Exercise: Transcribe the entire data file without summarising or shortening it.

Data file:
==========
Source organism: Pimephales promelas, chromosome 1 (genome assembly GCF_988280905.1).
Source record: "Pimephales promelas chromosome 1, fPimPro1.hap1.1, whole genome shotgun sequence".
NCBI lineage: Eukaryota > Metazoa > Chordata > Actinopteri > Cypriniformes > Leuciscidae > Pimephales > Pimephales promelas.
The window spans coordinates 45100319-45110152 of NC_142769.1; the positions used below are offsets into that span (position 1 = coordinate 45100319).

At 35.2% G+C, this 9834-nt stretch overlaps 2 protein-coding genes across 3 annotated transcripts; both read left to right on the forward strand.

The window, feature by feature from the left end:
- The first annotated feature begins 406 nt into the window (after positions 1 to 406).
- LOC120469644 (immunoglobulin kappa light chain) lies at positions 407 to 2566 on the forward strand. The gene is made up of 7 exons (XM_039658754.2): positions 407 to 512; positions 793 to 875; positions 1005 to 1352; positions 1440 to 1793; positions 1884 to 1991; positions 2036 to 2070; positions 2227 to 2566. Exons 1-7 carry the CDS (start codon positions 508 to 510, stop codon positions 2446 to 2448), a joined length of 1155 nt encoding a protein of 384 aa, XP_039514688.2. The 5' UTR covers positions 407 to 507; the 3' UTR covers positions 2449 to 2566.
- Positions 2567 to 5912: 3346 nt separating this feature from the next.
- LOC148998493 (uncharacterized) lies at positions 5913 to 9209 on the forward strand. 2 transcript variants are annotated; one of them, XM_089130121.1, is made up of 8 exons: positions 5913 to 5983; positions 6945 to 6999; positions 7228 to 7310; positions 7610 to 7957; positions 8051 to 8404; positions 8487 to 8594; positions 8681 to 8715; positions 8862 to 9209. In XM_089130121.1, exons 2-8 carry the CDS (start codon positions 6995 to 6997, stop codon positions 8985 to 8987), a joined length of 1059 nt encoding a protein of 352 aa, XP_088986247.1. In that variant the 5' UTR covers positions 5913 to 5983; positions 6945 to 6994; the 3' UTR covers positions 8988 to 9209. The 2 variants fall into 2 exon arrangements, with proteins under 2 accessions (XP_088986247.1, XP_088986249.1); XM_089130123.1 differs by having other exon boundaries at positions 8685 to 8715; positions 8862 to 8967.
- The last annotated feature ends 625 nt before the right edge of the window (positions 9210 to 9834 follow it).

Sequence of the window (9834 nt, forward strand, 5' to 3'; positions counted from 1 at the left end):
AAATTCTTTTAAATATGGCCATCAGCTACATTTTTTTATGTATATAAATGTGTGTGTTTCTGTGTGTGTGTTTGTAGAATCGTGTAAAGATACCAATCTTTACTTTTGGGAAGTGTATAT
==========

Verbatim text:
Source organism: Pimephales promelas, chromosome 1 (genome assembly GCF_988280905.1).
Source record: "Pimephales promelas chromosome 1, fPimPro1.hap1.1, whole genome shotgun sequence".
NCBI lineage: Eukaryota > Metazoa > Chordata > Actinopteri > Cypriniformes > Leuciscidae > Pimephales > Pimephales promelas.
The window spans coordinates 45100319-45110152 of NC_142769.1; the positions used below are offsets into that span (position 1 = coordinate 45100319).

At 35.2% G+C, this 9834-nt stretch overlaps 2 protein-coding genes across 3 annotated transcripts; both read left to right on the forward strand.

The window, feature by feature from the left end:
- The first annotated feature begins 406 nt into the window (after positions 1 to 406).
- LOC120469644 (immunoglobulin kappa light chain) lies at positions 407 to 2566 on the forward strand. The gene is made up of 7 exons (XM_039658754.2): positions 407 to 512; positions 793 to 875; positions 1005 to 1352; positions 1440 to 1793; positions 1884 to 1991; positions 2036 to 2070; positions 2227 to 2566. Exons 1-7 carry the CDS (start codon positions 508 to 510, stop codon positions 2446 to 2448), a joined length of 1155 nt encoding a protein of 384 aa, XP_039514688.2. The 5' UTR covers positions 407 to 507; the 3' UTR covers positions 2449 to 2566.
- Positions 2567 to 5912: 3346 nt separating this feature from the next.
- LOC148998493 (uncharacterized) lies at positions 5913 to 9209 on the forward strand. 2 transcript variants are annotated; one of them, XM_089130121.1, is made up of 8 exons: positions 5913 to 5983; positions 6945 to 6999; positions 7228 to 7310; positions 7610 to 7957; positions 8051 to 8404; positions 8487 to 8594; positions 8681 to 8715; positions 8862 to 9209. In XM_089130121.1, exons 2-8 carry the CDS (start codon positions 6995 to 6997, stop codon positions 8985 to 8987), a joined length of 1059 nt encoding a protein of 352 aa, XP_088986247.1. In that variant the 5' UTR covers positions 5913 to 5983; positions 6945 to 6994; the 3' UTR covers positions 8988 to 9209. The 2 variants fall into 2 exon arrangements, with proteins under 2 accessions (XP_088986247.1, XP_088986249.1); XM_089130123.1 differs by having other exon boundaries at positions 8685 to 8715; positions 8862 to 8967.
- The last annotated feature ends 625 nt before the right edge of the window (positions 9210 to 9834 follow it).

Sequence of the window (9834 nt, forward strand, 5' to 3'; positions counted from 1 at the left end):
AAATTCTTTTAAATATGGCCATCAGCTACATTTTTTTATGTATATAAATGTGTGTGTTTCTGTGTGTGTGTTTGTAGAATCGTGTAAAGATACCAATCTTTACTTTTGGGAAGTGTATAT